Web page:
First Night: Burn After Reading, Venice Festival Opening Film
Coens' latest is dark, convoluted, chaotic – and extremely funny
"Report back to me when it makes sense," the CIA boss tells an underling midway through the Coen brothers' deliriously confusing comedy thriller, which opened the Venice Festival last night. Infidelity, divorce, murder, online dating, personal fitness, spying and cosmetic surgery are the ingredients in a plot which pulls in many directions at once.
Advance word had suggested that this was the Coens in more playful groove after the brooding and violent No Country For Old Men. The very title suggests something instantly disposable, a film to forget after seeing.
But the reason this shaggy dog story ultimately works so well is that it has a streak of darkness through it. If this is a goofy, screwball farce, it has a bleak undertow. The protagonists behave in random and often idiotic fashion but their actions have grim consequences.
The setting is Washington DC. Osborne Cox (John Malkovich in sneering, supercilious mode) is a mid-level intelligence analyst ousted from his job, partly because of his heavy drinking. His wife Katie (Tilda Swinton, more sneering and supercilious than Malkovich) is having an affair with Harry Pfarrer (George Clooney, looking as unkempt as he did in Syriana and Michael Clayton), a married federal marshal with a monstrous sex drive.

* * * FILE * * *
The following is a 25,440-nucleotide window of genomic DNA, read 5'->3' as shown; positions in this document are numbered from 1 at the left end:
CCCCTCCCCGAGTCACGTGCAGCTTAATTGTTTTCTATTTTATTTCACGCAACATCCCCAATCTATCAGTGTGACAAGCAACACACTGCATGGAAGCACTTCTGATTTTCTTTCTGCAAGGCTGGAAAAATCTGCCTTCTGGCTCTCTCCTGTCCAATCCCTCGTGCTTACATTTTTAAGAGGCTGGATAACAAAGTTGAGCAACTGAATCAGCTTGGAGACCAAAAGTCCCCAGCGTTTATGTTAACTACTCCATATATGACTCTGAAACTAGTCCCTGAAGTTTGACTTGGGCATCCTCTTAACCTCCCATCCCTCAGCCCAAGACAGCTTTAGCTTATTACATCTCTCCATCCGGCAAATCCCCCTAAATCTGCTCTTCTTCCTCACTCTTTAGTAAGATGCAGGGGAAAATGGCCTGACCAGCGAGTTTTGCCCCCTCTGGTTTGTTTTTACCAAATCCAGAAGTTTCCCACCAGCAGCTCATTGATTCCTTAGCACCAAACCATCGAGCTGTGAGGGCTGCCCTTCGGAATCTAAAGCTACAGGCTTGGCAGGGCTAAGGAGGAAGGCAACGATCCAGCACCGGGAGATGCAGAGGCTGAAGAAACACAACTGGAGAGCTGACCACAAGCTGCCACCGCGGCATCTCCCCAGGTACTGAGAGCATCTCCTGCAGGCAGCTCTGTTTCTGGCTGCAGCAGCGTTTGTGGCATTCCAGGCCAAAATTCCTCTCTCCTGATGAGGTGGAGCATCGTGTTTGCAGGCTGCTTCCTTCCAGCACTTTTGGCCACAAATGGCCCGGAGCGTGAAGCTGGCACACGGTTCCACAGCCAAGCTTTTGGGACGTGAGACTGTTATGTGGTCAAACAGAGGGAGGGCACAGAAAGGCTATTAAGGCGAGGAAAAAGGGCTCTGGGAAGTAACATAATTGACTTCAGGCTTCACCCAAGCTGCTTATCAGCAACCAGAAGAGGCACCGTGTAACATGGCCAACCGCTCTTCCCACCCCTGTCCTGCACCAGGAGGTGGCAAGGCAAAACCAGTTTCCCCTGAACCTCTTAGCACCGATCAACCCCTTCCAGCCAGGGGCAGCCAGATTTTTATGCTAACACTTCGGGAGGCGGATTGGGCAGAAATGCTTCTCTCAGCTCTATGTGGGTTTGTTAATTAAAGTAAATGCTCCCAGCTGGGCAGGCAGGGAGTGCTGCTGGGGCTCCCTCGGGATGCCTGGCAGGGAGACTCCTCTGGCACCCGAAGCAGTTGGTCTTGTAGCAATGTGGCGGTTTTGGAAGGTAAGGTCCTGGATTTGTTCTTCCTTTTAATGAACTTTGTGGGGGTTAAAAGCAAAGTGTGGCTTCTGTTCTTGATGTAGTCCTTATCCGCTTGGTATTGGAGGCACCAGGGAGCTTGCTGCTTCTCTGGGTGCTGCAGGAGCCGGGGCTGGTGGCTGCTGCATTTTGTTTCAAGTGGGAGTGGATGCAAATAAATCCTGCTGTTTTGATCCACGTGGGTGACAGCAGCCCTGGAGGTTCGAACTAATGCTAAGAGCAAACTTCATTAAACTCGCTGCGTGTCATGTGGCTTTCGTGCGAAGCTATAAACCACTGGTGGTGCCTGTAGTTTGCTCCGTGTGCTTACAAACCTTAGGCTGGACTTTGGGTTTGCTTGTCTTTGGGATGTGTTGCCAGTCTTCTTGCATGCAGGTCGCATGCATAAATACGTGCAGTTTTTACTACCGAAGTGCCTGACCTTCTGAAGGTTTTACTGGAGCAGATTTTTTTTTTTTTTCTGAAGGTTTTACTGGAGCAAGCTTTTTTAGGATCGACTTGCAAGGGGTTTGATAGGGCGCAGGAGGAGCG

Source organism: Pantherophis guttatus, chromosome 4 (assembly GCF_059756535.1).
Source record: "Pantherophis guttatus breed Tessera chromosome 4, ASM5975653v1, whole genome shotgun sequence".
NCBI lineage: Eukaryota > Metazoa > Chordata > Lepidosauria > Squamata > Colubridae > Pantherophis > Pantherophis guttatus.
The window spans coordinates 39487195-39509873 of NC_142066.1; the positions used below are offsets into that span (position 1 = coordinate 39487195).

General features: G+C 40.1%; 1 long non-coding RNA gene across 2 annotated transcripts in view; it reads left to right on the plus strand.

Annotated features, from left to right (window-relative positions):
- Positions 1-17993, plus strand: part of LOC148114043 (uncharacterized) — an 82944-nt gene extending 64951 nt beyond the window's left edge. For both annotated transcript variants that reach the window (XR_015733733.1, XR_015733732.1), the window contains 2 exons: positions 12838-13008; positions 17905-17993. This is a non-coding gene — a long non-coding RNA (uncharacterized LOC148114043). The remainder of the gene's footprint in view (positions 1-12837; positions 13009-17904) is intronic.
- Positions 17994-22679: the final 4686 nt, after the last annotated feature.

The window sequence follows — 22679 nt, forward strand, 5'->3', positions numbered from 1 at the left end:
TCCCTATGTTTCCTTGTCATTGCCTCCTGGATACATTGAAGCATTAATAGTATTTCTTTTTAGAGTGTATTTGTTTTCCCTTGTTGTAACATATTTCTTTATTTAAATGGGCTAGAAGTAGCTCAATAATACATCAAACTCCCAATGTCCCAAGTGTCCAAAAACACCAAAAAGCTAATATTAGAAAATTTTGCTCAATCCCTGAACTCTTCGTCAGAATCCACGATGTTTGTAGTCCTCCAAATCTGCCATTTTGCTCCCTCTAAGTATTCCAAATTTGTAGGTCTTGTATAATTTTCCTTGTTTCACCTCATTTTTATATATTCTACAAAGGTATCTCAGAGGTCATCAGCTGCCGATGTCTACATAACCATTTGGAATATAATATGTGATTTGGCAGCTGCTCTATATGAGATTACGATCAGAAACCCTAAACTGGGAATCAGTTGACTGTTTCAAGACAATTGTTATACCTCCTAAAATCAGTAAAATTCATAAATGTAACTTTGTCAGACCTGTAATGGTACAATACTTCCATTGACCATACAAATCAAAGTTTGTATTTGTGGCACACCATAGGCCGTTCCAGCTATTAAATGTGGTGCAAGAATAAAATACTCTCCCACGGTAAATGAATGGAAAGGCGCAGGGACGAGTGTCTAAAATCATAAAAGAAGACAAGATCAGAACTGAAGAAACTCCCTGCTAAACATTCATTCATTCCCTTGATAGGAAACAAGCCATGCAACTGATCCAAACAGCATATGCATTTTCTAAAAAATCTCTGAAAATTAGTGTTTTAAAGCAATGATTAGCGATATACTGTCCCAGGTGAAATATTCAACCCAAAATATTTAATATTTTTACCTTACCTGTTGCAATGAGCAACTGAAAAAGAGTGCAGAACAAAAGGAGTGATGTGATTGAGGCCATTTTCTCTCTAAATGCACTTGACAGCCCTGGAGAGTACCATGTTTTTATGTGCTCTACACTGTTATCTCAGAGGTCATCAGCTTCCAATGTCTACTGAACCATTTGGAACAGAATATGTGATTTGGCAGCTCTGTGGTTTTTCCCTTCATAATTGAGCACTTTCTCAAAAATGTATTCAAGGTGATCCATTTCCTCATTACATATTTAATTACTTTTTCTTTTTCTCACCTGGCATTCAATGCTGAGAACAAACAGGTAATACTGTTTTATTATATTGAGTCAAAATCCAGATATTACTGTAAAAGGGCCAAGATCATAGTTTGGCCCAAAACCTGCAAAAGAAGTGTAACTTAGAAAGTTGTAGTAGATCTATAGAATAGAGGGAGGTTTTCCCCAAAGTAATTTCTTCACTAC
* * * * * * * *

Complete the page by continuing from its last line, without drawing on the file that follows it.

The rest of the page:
The Coens delight in showing the hypocrisy and duplicity of everyday existence in this little corner of upper middle-class, establishment America. The subterfuge which is part of Cox's professional life spills into the domestic sphere. Cox's world is contrasted with that of the employees of the Hardbodies Fitness Centre, a garish and soul-destroying place where Linda Litzke (Frances McDormand) and Chad Feldheimer (Brad Pitt) work.
The actors here offer variations on roles they have played. There is a hint of self-parody about their performances which is initially off-putting. At first, the film seems like a technical exercise, with the Coens allowing their cast to riff indulgently and play up to audiences' pre-conceptions about them. But the plotting is so embroiled that you are soon drawn into the drama and begin to forget about the affectations of the actors.
Everything starts simply, with Linda and Chad getting hold of Cox's memoirs, which are full of classified information, and trying to blackmail him. From this point, the complications begin to abound. One misunderstanding begets another until total chaos rules.
The Coens suggest this is simply a story about knuckleheads. But the film offers a damning portrait of a society in which the knuckleheads continue to hold the levers of power. The Coens introduce plenty of familiar, noirish elements. On one level, this is a dark thriller in which paranoia, avarice and sexual jealousy rule. But thanks to the increasingly absurd behaviour of the protagonists,it is also very funny.
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